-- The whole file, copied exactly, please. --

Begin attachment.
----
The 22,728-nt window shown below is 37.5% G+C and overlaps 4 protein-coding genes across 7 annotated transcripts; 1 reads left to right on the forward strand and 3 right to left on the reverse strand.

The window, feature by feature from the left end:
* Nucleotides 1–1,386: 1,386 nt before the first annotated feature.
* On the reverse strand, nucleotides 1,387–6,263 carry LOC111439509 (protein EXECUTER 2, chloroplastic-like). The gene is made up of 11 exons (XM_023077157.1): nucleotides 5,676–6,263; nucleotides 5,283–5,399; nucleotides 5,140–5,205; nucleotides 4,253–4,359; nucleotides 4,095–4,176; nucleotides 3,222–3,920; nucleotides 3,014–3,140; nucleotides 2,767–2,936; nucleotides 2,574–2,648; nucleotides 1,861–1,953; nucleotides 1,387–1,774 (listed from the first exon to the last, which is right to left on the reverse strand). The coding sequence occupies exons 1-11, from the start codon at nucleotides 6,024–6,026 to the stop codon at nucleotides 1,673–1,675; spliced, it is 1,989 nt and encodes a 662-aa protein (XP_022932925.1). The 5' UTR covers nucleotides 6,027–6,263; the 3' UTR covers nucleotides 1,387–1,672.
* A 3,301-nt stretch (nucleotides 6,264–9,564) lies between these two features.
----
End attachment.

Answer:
The 22,728-nt window shown below is 37.5% G+C and overlaps 4 protein-coding genes across 7 annotated transcripts; 1 reads left to right on the forward strand and 3 right to left on the reverse strand.

The window, feature by feature from the left end:
* Nucleotides 1–1,386: 1,386 nt before the first annotated feature.
* On the reverse strand, nucleotides 1,387–6,263 carry LOC111439509 (protein EXECUTER 2, chloroplastic-like). The gene is made up of 11 exons (XM_023077157.1): nucleotides 5,676–6,263; nucleotides 5,283–5,399; nucleotides 5,140–5,205; nucleotides 4,253–4,359; nucleotides 4,095–4,176; nucleotides 3,222–3,920; nucleotides 3,014–3,140; nucleotides 2,767–2,936; nucleotides 2,574–2,648; nucleotides 1,861–1,953; nucleotides 1,387–1,774 (listed from the first exon to the last, which is right to left on the reverse strand). The coding sequence occupies exons 1-11, from the start codon at nucleotides 6,024–6,026 to the stop codon at nucleotides 1,673–1,675; spliced, it is 1,989 nt and encodes a 662-aa protein (XP_022932925.1). The 5' UTR covers nucleotides 6,027–6,263; the 3' UTR covers nucleotides 1,387–1,672.
* A 3,301-nt stretch (nucleotides 6,264–9,564) lies between these two features.